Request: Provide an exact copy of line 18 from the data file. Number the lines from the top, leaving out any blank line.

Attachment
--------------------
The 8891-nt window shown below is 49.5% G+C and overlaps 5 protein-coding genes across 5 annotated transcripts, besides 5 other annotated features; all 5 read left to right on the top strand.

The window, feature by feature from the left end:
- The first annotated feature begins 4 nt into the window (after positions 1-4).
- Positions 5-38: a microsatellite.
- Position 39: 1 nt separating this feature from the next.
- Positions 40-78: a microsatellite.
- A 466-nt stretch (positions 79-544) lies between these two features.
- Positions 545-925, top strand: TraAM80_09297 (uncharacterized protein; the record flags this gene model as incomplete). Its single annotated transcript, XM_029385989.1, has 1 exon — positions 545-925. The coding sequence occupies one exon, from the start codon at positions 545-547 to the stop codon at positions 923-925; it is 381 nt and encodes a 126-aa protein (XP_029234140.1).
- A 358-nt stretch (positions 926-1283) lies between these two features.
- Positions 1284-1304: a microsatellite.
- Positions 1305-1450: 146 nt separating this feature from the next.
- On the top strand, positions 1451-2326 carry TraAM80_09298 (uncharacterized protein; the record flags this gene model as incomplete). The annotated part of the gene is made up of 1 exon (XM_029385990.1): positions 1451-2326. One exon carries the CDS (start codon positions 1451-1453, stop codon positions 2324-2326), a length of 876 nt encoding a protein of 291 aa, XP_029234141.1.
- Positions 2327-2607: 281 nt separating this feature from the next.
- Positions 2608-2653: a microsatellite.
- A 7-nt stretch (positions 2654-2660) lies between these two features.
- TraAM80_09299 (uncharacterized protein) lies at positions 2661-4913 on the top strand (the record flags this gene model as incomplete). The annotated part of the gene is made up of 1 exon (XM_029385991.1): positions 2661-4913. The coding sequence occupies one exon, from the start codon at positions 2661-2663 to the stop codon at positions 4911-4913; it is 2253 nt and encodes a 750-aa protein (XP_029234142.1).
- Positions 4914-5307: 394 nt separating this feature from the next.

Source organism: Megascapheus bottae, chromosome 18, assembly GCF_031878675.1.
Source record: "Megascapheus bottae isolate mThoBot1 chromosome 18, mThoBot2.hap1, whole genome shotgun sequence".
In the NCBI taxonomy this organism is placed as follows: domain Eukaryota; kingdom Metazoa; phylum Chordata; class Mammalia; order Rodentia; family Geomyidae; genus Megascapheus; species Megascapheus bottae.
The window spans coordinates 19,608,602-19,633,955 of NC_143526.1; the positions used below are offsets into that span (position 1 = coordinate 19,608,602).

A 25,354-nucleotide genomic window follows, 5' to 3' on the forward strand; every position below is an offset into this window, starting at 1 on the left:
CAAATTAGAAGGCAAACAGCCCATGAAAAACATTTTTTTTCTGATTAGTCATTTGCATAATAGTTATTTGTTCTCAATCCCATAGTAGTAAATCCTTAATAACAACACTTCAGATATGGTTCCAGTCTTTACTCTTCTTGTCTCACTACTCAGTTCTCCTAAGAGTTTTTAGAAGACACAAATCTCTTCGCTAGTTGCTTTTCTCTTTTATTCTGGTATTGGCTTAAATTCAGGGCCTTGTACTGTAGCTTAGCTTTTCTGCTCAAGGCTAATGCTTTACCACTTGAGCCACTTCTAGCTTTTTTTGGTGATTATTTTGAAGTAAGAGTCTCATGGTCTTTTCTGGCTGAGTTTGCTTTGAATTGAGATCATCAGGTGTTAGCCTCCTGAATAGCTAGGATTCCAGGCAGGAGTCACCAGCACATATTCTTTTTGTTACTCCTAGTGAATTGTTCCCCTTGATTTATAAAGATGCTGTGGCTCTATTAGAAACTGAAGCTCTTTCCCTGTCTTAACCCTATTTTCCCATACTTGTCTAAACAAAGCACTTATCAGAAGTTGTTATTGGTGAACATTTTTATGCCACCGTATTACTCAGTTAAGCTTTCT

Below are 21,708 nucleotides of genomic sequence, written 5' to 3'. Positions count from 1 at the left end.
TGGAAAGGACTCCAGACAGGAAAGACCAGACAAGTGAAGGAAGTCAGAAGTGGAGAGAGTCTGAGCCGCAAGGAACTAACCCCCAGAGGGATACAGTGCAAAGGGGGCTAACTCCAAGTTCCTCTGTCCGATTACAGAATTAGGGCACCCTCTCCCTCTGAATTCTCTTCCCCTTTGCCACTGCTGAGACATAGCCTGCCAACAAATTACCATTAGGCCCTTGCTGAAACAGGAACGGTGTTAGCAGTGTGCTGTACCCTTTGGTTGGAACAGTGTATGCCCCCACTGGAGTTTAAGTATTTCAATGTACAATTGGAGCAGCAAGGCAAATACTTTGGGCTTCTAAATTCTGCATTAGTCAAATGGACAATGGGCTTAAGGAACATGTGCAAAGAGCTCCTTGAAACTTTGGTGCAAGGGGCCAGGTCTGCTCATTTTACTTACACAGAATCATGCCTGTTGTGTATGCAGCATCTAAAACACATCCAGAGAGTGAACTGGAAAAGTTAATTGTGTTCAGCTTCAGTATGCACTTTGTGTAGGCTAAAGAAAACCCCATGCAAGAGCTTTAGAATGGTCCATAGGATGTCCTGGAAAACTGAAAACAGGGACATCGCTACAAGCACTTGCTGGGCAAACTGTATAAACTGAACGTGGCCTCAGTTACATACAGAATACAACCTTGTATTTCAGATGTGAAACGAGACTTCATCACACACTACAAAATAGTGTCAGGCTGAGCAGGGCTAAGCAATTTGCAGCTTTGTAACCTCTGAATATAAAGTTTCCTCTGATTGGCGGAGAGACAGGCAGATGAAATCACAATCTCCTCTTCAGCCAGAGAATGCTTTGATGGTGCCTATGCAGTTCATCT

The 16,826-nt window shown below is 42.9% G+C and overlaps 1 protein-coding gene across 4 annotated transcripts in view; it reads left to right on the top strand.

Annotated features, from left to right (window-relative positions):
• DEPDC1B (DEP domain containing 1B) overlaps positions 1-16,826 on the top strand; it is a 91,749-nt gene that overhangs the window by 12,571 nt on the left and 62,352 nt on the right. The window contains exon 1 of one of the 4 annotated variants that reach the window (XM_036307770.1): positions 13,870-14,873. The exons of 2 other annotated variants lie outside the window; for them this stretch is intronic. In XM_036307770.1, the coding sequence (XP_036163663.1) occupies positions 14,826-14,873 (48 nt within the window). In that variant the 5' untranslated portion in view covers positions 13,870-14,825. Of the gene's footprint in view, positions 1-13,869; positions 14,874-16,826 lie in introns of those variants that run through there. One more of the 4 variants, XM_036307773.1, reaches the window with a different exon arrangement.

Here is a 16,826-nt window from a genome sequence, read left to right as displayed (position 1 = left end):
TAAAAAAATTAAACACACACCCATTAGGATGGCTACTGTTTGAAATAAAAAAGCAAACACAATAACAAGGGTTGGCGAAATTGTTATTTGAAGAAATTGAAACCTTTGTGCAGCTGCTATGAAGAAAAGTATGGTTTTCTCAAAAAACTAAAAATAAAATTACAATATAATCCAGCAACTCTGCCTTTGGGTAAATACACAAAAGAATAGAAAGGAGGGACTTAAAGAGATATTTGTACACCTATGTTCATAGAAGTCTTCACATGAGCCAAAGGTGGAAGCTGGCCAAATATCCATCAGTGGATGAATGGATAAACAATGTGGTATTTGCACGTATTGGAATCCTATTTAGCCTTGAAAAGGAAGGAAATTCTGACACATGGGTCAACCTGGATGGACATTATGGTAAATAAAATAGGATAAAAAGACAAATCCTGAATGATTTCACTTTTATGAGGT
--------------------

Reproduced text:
Source organism: Megascapheus bottae, chromosome 18, assembly GCF_031878675.1.